The cold wind whipped the Atlantic waves into a frenzy as I watched from the safety of the shoreline. Nearly every wave was capped in white foam as they crashed against the empty beach below.
I huddled further into the hood of my rain coat as I watched. Not only was the wind bound and determined to blow us away, but the rain seemed intent on soaking us to be bone before we got even close to the ocean. In a nutshell: the weather was miserable.
“Are you sure it’s alright for beginners?” someone in my group asks, no doubt secretly hoping for a no.
“Ah yes, you will be fine.”
And so began my first surf lesson in Lahinch, Ireland.
For those who, like me, are shocked at the idea of Ireland being a surf destination here’s a fun fact: Ireland is home to one of the best wave’s in the world. The so called Aileen wave off the Cliffs of Moher. When conditions are right, the wave can get up to 12m high and is about as close as you can get to a ‘perfect wave’ for surfers. Thankfully, even though there is the epic wave, Ireland is also a good spot for complete newbies like myself.
Surfing is a sport that I have wanted to try for years. I fell in love with the Movie Blue Crush when I was about 12 years old; watching it over and over convinced that someday I’d go to Hawaii and be an awesome surfer, just like the characters in the movie.
It never happened.
Then I was supposed to learn in Bali from my friend Chantae in September of 2016. But of course we had that unfortunate accident of crashing our motorbikes and ripping apart out knees so badly that we were told we needed to stay out of the ocean for risk of infection. Not that the flayed skin on my hands was very conducive to trying to learn anyway.
So, once again, it didn’t happen.
But, flash forward a few months and there I was on the west coast of Ireland courtesy of Tourism Ireland and Are Lingus, prepping for my first official surf lesson. This moment had been 15 years in the making. And, although the chilly Atlantic wasn’t quite the tropical landscape I imagined learning in, I was oddly excited about getting into the cold and wild looking ocean.
Our guru of the day was local surfer John McCarthy of Lanhinch surf school. John is a former Irish surf champion who has competed all over the world; the perfect man for the job of getting us on a board. After a quick intro a prep talk we were given our first task: wetsuits. For anyone familiar with wetsuits, you understand the struggle. For those who aren’t, let me be the first to tell you that shoving yourself into a wetsuit is a workout on its own.
After we all struggled to crush ourselves into 5mm wetsuits complete with boots and hoods, we took a glorious walk of shame excitement down to the Lahinch Surf School beach hut, ready for our surf lessons.
Our first, and probably most important, lesson was how to properly hold our boards. With the wind lashing away there was no doubt that we’d likely end up being slapped in the face with our boards more often than not. The lesson was given and understood, but I’d be lying if I said I didn’t forget every now and again. By the end of the day my surf board and my face were on very friendly terms.
Boards safely held (for the moment) we marched down the beach to practice on the sand. A quick lesson on proper technique and it was time to hit the ocean.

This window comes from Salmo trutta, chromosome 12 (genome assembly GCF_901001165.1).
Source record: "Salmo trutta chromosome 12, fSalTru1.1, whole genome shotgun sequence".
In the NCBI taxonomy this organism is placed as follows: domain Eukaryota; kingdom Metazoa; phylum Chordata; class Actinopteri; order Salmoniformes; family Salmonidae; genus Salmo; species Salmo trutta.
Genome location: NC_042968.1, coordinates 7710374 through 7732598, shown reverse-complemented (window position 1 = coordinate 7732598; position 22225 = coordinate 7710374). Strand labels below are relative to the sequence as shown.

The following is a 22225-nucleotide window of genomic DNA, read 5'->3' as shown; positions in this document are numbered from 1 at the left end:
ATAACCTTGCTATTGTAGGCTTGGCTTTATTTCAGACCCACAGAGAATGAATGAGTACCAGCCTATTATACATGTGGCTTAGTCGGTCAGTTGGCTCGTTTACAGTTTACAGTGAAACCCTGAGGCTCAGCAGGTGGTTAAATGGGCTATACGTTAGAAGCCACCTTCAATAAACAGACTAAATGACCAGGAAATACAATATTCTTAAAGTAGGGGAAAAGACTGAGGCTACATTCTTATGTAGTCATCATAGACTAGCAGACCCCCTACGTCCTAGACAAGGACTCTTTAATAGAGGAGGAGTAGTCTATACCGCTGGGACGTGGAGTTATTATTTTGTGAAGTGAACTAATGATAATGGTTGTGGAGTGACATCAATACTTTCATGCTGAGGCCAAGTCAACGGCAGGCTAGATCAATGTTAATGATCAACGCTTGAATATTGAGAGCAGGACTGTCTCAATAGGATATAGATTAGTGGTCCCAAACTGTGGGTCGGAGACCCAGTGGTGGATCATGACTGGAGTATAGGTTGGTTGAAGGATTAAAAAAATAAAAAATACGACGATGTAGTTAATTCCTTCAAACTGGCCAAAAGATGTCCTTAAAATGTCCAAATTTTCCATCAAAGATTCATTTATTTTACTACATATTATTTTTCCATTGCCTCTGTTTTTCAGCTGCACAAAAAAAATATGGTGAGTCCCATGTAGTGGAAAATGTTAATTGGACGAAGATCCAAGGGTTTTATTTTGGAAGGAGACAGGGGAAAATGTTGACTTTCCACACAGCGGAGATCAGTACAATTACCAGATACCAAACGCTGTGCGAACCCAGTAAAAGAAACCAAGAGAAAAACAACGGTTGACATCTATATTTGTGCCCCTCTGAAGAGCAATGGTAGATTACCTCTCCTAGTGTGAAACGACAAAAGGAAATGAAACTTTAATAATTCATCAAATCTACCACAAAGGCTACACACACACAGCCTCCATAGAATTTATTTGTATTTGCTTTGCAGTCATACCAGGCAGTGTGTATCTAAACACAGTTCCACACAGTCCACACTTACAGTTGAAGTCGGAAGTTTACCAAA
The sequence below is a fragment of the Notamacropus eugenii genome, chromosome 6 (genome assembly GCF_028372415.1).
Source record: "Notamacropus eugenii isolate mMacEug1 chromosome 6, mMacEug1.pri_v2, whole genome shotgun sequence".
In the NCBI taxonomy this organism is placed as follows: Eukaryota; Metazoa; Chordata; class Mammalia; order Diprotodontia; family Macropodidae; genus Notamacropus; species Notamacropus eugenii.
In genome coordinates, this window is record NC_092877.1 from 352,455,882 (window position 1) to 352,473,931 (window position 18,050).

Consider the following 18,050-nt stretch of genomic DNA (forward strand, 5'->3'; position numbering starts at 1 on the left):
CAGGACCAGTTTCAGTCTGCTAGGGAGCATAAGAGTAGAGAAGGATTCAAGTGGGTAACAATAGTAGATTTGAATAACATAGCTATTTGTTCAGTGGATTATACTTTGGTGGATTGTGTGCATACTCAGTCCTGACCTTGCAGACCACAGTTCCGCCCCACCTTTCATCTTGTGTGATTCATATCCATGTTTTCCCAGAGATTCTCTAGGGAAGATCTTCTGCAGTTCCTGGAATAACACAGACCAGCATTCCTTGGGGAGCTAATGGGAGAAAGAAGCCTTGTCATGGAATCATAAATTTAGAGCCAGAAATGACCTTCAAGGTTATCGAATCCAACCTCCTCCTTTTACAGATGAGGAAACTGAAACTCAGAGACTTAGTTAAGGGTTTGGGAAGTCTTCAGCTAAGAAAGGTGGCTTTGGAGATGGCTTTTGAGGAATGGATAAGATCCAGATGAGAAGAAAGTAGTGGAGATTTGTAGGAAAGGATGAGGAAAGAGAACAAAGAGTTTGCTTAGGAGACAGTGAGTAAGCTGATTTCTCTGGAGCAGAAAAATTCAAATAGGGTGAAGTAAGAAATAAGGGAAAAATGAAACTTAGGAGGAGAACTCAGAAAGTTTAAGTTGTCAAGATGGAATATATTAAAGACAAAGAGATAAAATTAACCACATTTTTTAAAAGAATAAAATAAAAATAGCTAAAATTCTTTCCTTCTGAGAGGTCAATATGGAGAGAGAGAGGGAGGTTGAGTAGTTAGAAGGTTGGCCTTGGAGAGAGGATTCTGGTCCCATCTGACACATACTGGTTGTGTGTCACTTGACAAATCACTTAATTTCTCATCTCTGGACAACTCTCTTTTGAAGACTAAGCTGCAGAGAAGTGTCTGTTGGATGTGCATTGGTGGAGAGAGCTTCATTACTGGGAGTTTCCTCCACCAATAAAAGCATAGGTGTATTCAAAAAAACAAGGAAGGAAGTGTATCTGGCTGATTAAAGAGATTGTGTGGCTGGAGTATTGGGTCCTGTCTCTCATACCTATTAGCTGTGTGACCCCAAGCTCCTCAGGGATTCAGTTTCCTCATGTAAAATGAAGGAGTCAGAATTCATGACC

I could feel the undertow almost right away, trying it’s hardest to convince me not to head out to the deep, but rather let it take me away on a mini coastal adventure. Like champions, we plodded through, into the deeper water and away from its coaxing grasp. But we weren’t in the clear. Those rough looking waves that I had watched from the shore were now racing towards us; tall, cold, and fast.
Remembering the surfer babes in the movies I did my best to mimic them, thinking I could jump over it. I waited for just the right moment I bent my knees and jumped.
And ended up with a mouthful of the salty Atlantic.
I couldn’t help but laugh. I clearly was not going to be an awesome surfer girl. There would be no magazine covers or Billabong sponsorships in my future. But I was going to give it my all and have some of the best fun I’ve had in my life.
Three of us stayed in the water for over an hour, fighting the undercurrent when the waves pushed us closer to shore, jumping (or ducking) under the waves as we fought to get out deeper, and even managing to catch a few.
As an ocean lover who is pretty sure she is actually part mermaid (just call me Ariel), I threw myself out in the deeper end with the two experienced surfers of the group. I watched and cheered proudly, though perhaps a wee bit enviously, as they managed to pop up and ride the waves into shore.
I, on the other hand, floundered. I couldn’t seem to tell the good waves from the bad, and I slid off my board on a fairly regular basis, coming up laughing every time. Thankfully I had John (and his contagious enthusiasm) to talk me through it. I wasn’t able to get to my feet but I did make it to my knees and retained enough balance enough to ride the waves that way into the shore. Not too shabby for the clumsy girl who is known to walk into walls and telephone poles!
All too soon our time came to an end. In my elated mind, it felt like only five minutes, but my exhausted body told me it was much more. We plodded back to the solid land, struggling to peel off our wetsuits, but unable to stop talking about how much fun we had.
I may not have gotten up. I may not be cut out to be a professional surfer girl, but that one hour in the crazy Atlantic convinced me that I’ll definitely try again.
Want to try surfing in Ireland? Be sure to take a class at Lahinch Surf School!
My surfing in Ireland experience was part of the (epic) media trip provided by Tourism Ireland Canada, Failte Ireland Internaitonal Media, and Aer Lingus. A huge thanks to all three, and to John and Lahinch Surf School, for finally letting me have my surf moment!